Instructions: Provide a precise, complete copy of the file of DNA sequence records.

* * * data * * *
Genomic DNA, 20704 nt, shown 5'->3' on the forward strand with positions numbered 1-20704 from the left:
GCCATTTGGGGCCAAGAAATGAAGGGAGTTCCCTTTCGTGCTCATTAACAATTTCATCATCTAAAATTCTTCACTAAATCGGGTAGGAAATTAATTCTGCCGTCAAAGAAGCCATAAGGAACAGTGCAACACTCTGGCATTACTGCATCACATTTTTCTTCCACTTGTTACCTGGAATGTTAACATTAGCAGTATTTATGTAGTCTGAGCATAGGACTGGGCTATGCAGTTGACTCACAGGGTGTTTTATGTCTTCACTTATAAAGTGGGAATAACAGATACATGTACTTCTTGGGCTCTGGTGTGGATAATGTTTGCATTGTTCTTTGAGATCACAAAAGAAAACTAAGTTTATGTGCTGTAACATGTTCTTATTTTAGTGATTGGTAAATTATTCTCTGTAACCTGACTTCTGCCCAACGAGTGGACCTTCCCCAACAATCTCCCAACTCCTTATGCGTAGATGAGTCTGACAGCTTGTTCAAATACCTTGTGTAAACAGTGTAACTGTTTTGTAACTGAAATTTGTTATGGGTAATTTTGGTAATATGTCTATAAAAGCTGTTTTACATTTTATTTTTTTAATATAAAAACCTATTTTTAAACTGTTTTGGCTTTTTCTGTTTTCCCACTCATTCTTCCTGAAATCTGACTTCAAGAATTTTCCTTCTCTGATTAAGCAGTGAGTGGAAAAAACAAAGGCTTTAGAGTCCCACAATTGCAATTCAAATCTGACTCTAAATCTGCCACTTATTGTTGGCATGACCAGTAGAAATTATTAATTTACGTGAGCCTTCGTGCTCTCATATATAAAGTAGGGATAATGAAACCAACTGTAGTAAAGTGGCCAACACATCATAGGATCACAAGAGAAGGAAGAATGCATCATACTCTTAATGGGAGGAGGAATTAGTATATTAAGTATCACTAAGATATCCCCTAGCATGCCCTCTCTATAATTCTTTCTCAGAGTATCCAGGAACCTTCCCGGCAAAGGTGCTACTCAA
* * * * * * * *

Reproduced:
Genomic DNA, 20704 nt, shown 5'->3' on the forward strand with positions numbered 1-20704 from the left:
GCCATTTGGGGCCAAGAAATGAAGGGAGTTCCCTTTCGTGCTCATTAACAATTTCATCATCTAAAATTCTTCACTAAATCGGGTAGGAAATTAATTCTGCCGTCAAAGAAGCCATAAGGAACAGTGCAACACTCTGGCATTACTGCATCACATTTTTCTTCCACTTGTTACCTGGAATGTTAACATTAGCAGTATTTATGTAGTCTGAGCATAGGACTGGGCTATGCAGTTGACTCACAGGGTGTTTTATGTCTTCACTTATAAAGTGGGAATAACAGATACATGTACTTCTTGGGCTCTGGTGTGGATAATGTTTGCATTGTTCTTTGAGATCACAAAAGAAAACTAAGTTTATGTGCTGTAACATGTTCTTATTTTAGTGATTGGTAAATTATTCTCTGTAACCTGACTTCTGCCCAACGAGTGGACCTTCCCCAACAATCTCCCAACTCCTTATGCGTAGATGAGTCTGACAGCTTGTTCAAATACCTTGTGTAAACAGTGTAACTGTTTTGTAACTGAAATTTGTTATGGGTAATTTTGGTAATATGTCTATAAAAGCTGTTTTACATTTTATTTTTTTAATATAAAAACCTATTTTTAAACTGTTTTGGCTTTTTCTGTTTTCCCACTCATTCTTCCTGAAATCTGACTTCAAGAATTTTCCTTCTCTGATTAAGCAGTGAGTGGAAAAAACAAAGGCTTTAGAGTCCCACAATTGCAATTCAAATCTGACTCTAAATCTGCCACTTATTGTTGGCATGACCAGTAGAAATTATTAATTTACGTGAGCCTTCGTGCTCTCATATATAAAGTAGGGATAATGAAACCAACTGTAGTAAAGTGGCCAACACATCATAGGATCACAAGAGAAGGAAGAATGCATCATACTCTTAATGGGAGGAGGAATTAGTATATTAAGTATCACTAAGATATCCCCTAGCATGCCCTCTCTATAATTCTTTCTCAGAGTATCCAGGAACCTTCCCGGCAAAGGTGCTACTCAA